TRON Project Leader's Opinion

Ken Sakamura

The University Museum, The University of Tokyo

For the last several years, I have been going to Korea once a year. Over the last year or two the changes have been amazing. It is said that the Korean economy received a great blow after coming under the management system of the International Monetary Fund (IMF) in 1997. However, as far as appearances on the streets, the traces of a depression have completely disappeared. The streets are rapidly changing. The original beginning of these changes was at the time of the 1988 Seoul Olympics. I wonder if they are the same as the big changes that also took place in Tokyo after the Tokyo Olympics.

On this trip, to commemorate the establishment of the Korea TRON Association, we held the first large-scale symposium about the TRON Project in Korea at the international convention center--Convention and Exhibition (COEX). If we broadly divide Seoul, there is the old town north of the Han River and the newly developed zone to the south. COEX is in the southern zone. It is a new city center with a large-scale shopping mall, a hotel, office buildings, and a convention center, which are built facing an avenue called Teheran Avenue where rising IT businesses are gathering. Inside there is a large aquarium, cinema complex, and a department store. In Japanese terms, it corresponds to the Tokyo waterfront sub city center at Aqua City Odaiba, but it's completely new, and looking at the design, one can't tell whether it's Seoul or Tokyo. Leaving aside whether it's good or bad, the Seoul-likeness of about 10 years ago is no longer there. Looking at it on the surface, it has become something along the lines of an advanced city common throughout the world. As for the appearance of the streets, I've decided to touch on that little by little in the special feature, but the so-called features peculiar to Korea have slipped away. When it comes to customers gathering, compared to the shopping mall at Aqua City Odaiba, the difference is overwhelming. At Aqua City Odaiba, there are also times when it is inactive; but at COEX, wherever one goes there are people and there is liveliness. In contrast to Aqua City Odaiba, which is too expansive and has ended up being developed with a focus on each facility, COEX has succeeded nicely in the development of surface area through a combination of the horizontal unfolding of an underground mall that makes one feel like walking from one end to the other and the vertical expansion of facilities.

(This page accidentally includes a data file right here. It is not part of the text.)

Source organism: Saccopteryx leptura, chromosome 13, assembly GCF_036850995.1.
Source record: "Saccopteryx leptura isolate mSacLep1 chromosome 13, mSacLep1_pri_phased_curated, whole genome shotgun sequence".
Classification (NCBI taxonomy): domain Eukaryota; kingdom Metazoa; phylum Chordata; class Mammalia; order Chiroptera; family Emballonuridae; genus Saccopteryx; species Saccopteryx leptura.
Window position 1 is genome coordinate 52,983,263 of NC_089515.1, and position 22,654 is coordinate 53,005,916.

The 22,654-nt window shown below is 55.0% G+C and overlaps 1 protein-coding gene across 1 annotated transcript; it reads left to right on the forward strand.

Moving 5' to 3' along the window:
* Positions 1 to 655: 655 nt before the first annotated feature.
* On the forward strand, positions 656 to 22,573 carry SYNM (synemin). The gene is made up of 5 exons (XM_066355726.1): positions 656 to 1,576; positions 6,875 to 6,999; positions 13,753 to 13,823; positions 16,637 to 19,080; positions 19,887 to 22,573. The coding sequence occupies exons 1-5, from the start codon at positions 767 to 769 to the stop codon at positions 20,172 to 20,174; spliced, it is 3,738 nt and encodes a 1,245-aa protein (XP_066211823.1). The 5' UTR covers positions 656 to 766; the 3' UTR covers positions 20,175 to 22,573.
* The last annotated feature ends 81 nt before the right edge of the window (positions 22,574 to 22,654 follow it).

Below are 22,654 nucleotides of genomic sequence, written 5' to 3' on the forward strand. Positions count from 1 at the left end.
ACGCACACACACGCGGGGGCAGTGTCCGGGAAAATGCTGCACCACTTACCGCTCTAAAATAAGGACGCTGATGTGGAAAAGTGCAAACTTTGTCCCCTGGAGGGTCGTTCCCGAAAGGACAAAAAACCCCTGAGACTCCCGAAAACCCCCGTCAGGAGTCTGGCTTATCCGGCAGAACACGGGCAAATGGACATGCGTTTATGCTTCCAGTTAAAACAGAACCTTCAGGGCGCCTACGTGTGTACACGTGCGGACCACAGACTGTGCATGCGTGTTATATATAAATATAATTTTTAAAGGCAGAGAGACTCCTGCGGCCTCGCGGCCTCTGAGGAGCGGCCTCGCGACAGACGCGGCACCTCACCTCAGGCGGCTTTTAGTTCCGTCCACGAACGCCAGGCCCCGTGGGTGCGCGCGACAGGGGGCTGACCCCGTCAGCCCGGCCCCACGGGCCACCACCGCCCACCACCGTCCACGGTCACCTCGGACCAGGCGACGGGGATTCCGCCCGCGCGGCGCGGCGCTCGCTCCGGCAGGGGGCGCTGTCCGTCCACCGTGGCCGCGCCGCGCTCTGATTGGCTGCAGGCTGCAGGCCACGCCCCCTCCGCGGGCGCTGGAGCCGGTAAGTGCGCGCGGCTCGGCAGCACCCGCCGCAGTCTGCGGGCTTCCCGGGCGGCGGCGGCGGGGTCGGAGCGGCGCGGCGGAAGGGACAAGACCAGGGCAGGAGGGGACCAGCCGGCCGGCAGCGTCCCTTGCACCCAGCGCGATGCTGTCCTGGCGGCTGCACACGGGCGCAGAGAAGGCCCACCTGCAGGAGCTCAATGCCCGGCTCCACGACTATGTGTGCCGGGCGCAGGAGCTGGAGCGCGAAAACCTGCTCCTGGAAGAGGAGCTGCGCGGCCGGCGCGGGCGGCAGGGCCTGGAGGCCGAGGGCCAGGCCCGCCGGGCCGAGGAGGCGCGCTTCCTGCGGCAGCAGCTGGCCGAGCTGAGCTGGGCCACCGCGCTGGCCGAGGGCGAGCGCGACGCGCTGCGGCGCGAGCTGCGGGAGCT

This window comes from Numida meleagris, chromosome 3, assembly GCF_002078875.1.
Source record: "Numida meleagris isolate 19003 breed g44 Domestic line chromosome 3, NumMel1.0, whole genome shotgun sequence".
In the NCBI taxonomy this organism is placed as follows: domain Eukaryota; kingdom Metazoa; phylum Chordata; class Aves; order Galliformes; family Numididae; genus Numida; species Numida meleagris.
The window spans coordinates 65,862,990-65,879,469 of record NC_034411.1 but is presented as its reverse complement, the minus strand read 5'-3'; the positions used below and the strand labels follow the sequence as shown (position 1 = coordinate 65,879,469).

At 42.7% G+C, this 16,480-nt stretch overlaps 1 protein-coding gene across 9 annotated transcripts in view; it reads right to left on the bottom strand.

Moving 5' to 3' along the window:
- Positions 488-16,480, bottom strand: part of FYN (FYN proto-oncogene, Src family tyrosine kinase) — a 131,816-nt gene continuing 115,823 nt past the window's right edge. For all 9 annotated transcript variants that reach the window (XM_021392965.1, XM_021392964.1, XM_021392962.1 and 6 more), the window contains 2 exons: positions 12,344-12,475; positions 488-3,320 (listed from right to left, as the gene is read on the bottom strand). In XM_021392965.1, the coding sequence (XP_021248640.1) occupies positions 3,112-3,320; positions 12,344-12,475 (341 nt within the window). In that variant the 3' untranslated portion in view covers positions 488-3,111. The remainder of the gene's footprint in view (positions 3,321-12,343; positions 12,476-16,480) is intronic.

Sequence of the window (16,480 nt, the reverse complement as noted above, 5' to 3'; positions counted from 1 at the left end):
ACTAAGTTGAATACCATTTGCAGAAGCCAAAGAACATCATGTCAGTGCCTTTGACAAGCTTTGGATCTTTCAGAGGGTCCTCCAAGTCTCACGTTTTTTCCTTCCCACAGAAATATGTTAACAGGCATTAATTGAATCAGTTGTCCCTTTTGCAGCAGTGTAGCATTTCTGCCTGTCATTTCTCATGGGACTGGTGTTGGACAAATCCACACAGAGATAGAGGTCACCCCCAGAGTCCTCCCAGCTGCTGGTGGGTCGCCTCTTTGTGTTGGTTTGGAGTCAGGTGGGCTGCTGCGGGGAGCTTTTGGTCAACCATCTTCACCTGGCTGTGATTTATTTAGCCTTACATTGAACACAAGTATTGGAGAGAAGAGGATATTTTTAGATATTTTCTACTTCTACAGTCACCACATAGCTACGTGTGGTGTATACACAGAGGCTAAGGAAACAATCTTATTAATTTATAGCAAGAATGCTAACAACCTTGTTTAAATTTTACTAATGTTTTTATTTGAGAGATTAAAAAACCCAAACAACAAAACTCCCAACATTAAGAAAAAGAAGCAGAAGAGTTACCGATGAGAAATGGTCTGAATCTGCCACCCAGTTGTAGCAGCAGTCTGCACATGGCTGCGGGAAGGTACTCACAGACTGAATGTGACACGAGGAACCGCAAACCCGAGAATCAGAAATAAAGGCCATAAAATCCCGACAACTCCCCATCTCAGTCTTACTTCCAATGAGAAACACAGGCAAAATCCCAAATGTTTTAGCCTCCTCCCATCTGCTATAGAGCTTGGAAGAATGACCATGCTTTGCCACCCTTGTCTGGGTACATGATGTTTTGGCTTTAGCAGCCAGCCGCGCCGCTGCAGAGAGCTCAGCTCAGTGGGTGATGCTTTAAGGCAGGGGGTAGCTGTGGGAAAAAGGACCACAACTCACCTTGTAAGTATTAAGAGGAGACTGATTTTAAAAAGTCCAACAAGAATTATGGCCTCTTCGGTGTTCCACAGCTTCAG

We held the large-scale symposium on the TRON Project at the COEX Inter-continental Hotel inside the COEX complex. It was very well attended to the extent that standees appeared among an audience of 350, and we were also able to conduct an exhibition together with the symposium thanks to related companies. Interest in TRON was really great, and it was reported in many newspapers and on television news. And then, there was a bonus in that my book Tsuukai! konpyuuta-gaku [Exciting! computer science] (Korean title: 21 Segi k'eomp'yut'eo-hak [21st century computer science]) has been completely translated and published in Korean. Anyway, they were very enthusiastic. Today, in Korea there is great interest in IT-related things, the technologies, companies--anything. In keeping with the spread of the Internet, interest is moving to the question of what is an easy-to-use machine for ordinary people, and it is probably natural that there's also gathering interest in TRON, which is a project that is representative of the non-PC approach. It was sufficient to recognize anew that the TRON Project is a project in Asia. Korea is absolutely ablaze now. That the symposium in this blazing Korea ended in a great success was, we could say, a great result for an event closing out the last of the 20th century as the project is to greet in the 21st century.

The above opinion piece by TRON Project Leader Ken Sakamura appeared on page 1 of Vol. 65 of TRONWARE. It was translated and loaded onto this page with the permission of Personal Media Corporation.

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Copyright © 2000 Sakamura Laboratory, University Museum, University of Tokyo